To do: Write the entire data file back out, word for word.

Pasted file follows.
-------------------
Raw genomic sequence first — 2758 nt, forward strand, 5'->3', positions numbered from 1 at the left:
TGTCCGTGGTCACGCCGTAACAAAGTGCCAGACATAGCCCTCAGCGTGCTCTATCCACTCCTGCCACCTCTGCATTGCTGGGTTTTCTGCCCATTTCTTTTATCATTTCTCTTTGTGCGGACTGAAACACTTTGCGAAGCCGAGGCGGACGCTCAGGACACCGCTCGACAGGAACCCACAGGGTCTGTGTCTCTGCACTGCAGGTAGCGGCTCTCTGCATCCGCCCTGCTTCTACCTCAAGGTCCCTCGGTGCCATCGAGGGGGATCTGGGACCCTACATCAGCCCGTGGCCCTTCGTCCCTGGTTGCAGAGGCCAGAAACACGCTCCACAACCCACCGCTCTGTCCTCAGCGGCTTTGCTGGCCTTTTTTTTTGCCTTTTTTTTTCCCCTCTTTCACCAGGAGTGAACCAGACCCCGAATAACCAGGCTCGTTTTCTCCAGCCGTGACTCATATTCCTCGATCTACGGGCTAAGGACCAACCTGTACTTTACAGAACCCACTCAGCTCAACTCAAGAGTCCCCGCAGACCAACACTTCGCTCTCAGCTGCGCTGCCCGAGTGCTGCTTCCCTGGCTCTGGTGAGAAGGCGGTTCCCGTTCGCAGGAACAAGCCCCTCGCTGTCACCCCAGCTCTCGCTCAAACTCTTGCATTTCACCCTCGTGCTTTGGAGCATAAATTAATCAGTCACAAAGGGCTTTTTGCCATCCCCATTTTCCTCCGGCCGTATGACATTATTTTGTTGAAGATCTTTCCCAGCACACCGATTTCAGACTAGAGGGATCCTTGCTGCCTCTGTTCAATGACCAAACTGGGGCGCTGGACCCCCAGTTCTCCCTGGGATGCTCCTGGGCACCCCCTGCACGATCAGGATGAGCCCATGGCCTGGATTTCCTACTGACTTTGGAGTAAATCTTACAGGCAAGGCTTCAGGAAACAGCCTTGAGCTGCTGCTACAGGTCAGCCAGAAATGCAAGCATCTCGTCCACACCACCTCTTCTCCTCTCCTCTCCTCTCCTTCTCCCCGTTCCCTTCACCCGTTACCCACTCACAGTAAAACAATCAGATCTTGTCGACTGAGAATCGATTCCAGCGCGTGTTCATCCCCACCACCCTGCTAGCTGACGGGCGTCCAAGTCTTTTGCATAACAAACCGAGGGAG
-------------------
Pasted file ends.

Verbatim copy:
Raw genomic sequence first — 2758 nt, forward strand, 5'->3', positions numbered from 1 at the left:
TGTCCGTGGTCACGCCGTAACAAAGTGCCAGACATAGCCCTCAGCGTGCTCTATCCACTCCTGCCACCTCTGCATTGCTGGGTTTTCTGCCCATTTCTTTTATCATTTCTCTTTGTGCGGACTGAAACACTTTGCGAAGCCGAGGCGGACGCTCAGGACACCGCTCGACAGGAACCCACAGGGTCTGTGTCTCTGCACTGCAGGTAGCGGCTCTCTGCATCCGCCCTGCTTCTACCTCAAGGTCCCTCGGTGCCATCGAGGGGGATCTGGGACCCTACATCAGCCCGTGGCCCTTCGTCCCTGGTTGCAGAGGCCAGAAACACGCTCCACAACCCACCGCTCTGTCCTCAGCGGCTTTGCTGGCCTTTTTTTTTGCCTTTTTTTTTCCCCTCTTTCACCAGGAGTGAACCAGACCCCGAATAACCAGGCTCGTTTTCTCCAGCCGTGACTCATATTCCTCGATCTACGGGCTAAGGACCAACCTGTACTTTACAGAACCCACTCAGCTCAACTCAAGAGTCCCCGCAGACCAACACTTCGCTCTCAGCTGCGCTGCCCGAGTGCTGCTTCCCTGGCTCTGGTGAGAAGGCGGTTCCCGTTCGCAGGAACAAGCCCCTCGCTGTCACCCCAGCTCTCGCTCAAACTCTTGCATTTCACCCTCGTGCTTTGGAGCATAAATTAATCAGTCACAAAGGGCTTTTTGCCATCCCCATTTTCCTCCGGCCGTATGACATTATTTTGTTGAAGATCTTTCCCAGCACACCGATTTCAGACTAGAGGGATCCTTGCTGCCTCTGTTCAATGACCAAACTGGGGCGCTGGACCCCCAGTTCTCCCTGGGATGCTCCTGGGCACCCCCTGCACGATCAGGATGAGCCCATGGCCTGGATTTCCTACTGACTTTGGAGTAAATCTTACAGGCAAGGCTTCAGGAAACAGCCTTGAGCTGCTGCTACAGGTCAGCCAGAAATGCAAGCATCTCGTCCACACCACCTCTTCTCCTCTCCTCTCCTCTCCTTCTCCCCGTTCCCTTCACCCGTTACCCACTCACAGTAAAACAATCAGATCTTGTCGACTGAGAATCGATTCCAGCGCGTGTTCATCCCCACCACCCTGCTAGCTGACGGGCGTCCAAGTCTTTTGCATAACAAACCGAGGGAG